An unexpected taste of Sri Lanka in Yangon

Invite me to a dinner party and it won’t be long before I’m boring the ears off anyone who will listen about the wonders of Sri Lankan food. Needless to say, I don’t get invited to dinner parties very often.
Given my fondness for the stuff, I don’t need to tell you how delighted I was to discover a restaurant serving Sri Lankan food in Yangon – even if that restaurant is the Retro Bar at Hotel 63. It’s not that there’s anything wrong with the place exactly – aside perhaps from the shiny curtains and the uncomfortably loud pop-music – it’s just not the kind of place you’d expect to find what is probably the city’s only Sri Lankan menu. The restaurant itself, located in an obscure corner of Botahtaung, resembles a sports bar in the midst of an identity crisis: Alongside a screen showing the football, a dart board and a series of neon beer advertisements are rows of coloured parasols, a piano and a collection of traditional paraphernalia. Still, it was going to take more than a few quirks to keep me from my coconut sambol, so off I went with Nay Thway in tow.
Retro Bar’s “secret” Sri Lankan menu is available by reservation only, but as long as you’re willing to wait, you’ll be served without a reservation. Oddly, for a place in the middle of pretty much nowhere, the restaurant is open 24 hours, so if you’re craving devilled chicken at 2am, this is the number to have on speed dial. There’s also an extensive – and extraordinarily good-value – drinks menu to keep you occupied while you wait for your food, including a selection of local cocktails for only K1000. The 63 Special, made with fresh watermelon juice, was an absolute steal, and the mojito wasn’t half bad either. Other cocktails start at only K2500, though if you have any sense at all you’ll stick with the real Sri Lankan Arrack. The Ceylonese variety of this distilled drink is made from coconut palm and has a mellow, distinctive taste unlike those of Southeast Asian countries. But you don’t need me to tell you that – at only K900 a shot you can try it for yourself.

Our food arrived in a flurry of colourful dishes: A vibrant coconut sambol (K2000), chicken curry (K2500), dhal (K1500), eggplant (wambatu) moju (K2500) and pennywort (gotukola) sambol (K1500), all easily enough for two people. Did we need the extra devilled chicken (K3500)? Probably not, but everything was such good value it seemed only right to try it all. You can literally sample the entire menu for K20,000.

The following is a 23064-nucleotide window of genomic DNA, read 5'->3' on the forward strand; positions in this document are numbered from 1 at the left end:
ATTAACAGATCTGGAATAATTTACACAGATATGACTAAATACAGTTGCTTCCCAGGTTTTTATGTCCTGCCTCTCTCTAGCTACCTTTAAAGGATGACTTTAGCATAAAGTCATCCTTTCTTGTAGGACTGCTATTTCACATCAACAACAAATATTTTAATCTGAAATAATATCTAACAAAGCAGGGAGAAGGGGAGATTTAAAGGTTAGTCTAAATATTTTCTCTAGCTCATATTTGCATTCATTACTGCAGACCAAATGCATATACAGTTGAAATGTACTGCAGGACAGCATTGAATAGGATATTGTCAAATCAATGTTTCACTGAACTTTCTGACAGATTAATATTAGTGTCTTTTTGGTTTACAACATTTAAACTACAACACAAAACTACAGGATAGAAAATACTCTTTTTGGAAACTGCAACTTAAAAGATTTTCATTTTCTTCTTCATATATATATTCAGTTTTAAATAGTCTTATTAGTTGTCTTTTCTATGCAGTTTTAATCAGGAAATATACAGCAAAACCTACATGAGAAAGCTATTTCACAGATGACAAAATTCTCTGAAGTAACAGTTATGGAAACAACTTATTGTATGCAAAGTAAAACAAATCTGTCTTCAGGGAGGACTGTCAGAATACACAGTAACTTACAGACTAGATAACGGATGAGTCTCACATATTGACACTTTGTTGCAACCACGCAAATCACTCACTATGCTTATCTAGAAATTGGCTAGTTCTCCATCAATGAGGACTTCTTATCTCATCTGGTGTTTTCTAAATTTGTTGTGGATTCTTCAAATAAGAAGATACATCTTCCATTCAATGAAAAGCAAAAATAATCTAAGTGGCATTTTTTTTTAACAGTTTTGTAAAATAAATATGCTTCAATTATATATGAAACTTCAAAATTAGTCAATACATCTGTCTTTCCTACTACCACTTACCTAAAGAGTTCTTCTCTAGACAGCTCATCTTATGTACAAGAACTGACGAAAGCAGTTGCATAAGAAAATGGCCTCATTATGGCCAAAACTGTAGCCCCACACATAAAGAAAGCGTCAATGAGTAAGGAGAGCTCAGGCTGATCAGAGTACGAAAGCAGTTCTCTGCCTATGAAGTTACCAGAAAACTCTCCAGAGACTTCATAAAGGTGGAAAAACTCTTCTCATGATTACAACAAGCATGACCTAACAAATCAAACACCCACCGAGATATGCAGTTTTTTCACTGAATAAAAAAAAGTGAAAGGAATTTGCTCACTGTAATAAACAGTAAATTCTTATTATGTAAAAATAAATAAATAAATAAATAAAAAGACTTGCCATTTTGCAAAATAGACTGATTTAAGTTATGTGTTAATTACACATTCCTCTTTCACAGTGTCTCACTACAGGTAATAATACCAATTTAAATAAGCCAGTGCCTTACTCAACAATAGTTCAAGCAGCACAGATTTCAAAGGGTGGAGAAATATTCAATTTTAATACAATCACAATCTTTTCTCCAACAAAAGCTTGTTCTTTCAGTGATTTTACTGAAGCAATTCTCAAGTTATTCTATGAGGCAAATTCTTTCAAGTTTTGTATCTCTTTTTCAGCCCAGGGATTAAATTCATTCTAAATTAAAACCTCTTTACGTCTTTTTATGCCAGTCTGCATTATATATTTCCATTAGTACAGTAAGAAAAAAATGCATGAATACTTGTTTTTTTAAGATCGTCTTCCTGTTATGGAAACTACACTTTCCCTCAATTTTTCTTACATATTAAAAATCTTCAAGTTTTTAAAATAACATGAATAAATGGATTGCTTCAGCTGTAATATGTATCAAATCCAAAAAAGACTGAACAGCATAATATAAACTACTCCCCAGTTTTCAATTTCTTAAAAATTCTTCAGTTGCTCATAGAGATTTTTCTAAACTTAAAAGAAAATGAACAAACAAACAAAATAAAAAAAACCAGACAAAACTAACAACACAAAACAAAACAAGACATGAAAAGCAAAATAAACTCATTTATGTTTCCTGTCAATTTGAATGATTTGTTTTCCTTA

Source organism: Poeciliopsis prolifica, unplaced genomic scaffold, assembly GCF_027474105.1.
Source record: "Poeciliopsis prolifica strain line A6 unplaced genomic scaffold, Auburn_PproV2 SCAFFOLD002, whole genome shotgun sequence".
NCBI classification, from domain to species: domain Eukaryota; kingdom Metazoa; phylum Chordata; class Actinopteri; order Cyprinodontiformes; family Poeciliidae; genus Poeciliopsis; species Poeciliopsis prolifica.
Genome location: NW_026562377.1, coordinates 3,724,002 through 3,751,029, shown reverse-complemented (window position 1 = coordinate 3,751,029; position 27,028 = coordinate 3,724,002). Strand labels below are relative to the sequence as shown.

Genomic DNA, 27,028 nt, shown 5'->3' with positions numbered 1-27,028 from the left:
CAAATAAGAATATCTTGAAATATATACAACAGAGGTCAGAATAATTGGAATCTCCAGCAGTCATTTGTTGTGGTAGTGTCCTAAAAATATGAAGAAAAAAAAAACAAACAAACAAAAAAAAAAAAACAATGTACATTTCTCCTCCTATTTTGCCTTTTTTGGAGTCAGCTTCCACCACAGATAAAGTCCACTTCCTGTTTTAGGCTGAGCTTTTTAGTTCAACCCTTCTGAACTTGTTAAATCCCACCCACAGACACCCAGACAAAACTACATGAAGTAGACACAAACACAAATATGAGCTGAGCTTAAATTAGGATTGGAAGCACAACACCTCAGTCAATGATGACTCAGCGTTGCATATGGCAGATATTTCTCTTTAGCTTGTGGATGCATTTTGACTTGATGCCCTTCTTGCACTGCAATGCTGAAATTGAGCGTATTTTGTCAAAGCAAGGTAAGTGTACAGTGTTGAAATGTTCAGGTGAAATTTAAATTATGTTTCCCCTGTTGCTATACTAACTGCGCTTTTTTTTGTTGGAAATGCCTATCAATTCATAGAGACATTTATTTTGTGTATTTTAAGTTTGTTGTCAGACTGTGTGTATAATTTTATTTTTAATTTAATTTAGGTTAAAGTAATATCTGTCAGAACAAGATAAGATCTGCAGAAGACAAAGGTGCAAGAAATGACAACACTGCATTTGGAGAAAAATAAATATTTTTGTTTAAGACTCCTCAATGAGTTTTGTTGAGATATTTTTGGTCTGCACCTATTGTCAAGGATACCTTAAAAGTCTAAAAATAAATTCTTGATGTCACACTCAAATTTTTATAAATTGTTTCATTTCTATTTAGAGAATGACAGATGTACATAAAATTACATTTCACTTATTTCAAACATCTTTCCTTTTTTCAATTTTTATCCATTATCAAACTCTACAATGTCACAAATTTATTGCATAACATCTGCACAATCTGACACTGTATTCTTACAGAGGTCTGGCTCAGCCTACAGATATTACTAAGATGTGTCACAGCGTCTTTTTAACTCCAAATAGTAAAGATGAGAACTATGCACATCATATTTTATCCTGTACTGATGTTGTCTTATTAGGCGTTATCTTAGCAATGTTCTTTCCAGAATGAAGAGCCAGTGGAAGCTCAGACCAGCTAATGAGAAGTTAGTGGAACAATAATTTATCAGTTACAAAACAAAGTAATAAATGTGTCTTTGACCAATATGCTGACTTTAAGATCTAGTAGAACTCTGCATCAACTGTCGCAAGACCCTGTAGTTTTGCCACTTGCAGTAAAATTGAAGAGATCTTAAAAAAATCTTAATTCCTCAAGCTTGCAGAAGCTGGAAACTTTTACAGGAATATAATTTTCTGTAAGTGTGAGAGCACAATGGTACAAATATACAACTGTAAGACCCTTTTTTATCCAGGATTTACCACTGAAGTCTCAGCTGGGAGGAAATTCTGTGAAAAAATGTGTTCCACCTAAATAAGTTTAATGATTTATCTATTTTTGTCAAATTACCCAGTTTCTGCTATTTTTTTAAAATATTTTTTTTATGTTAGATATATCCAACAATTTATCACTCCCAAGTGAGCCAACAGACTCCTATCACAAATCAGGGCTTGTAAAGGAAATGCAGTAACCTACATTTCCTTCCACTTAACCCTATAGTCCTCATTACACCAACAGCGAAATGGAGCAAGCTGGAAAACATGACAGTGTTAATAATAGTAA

It was love at first taste, of course. The rich, sour-sweet chutney of the eggplant moju fired up the taste buds, tempered by the melodious coconut sambol, which, though it wasn’t prepared with fresh desiccated coconut, wasn’t far off those I’ve had in Sri Lanka. The chicken curry had a compelling punch and depth, though it was a little salty for my taste. I preferred the fiery devilled chicken – a modern Sri Lankan dish usually eaten as a snack with beer – which was loaded with vegetables and had a satisfying spicy kick.

The star of the evening was the dhal, seasoned to perfection with Sri Lankan spices and coconut milk, every bite of which was like a miracle come true. I never knew a bowl of soggy lentils could do so much for me. In fact, forget Tinder: Next time I’m in need of a good night out I’m ordering an enormous bowl of this stuff – and a shovel.

Sri Lankan curries are notoriously spicy – which is perhaps one of the reasons Indian is more popular with namby-pamby Westerners – but are often served with a variety of more mellow dishes. You’d be a fool not to order the pennywort sambol, a traditional salad of ground pennyworth leaves and coconut, which offers a refreshing accompaniment to all the heat.

I was disappointed not to find any of the fabulous Ceyonese fruit curries on the menu – in Sri Lanka I lost my mind over curries of pineapple, mango and jackfruit – but with many of the basic ingredients available here in Myanmar (many of the flavours will be familiar to local diners), some of Retro Bar’s traditional dishes aren’t far off the real thing. Of course, a hotel bar in the hidden depths of Botahtaung may be a far cry from tropical Sri Lanka, but a few more glasses of Arrack and you’ll soon forget about that.

Retro Bar
Hotel 63, corner of Merchant Street and 63rd Street, Botahtaung Township, Yangon
Perfect for… casual dinner with friends, cheap eats, something different
Star rating: ★★★★

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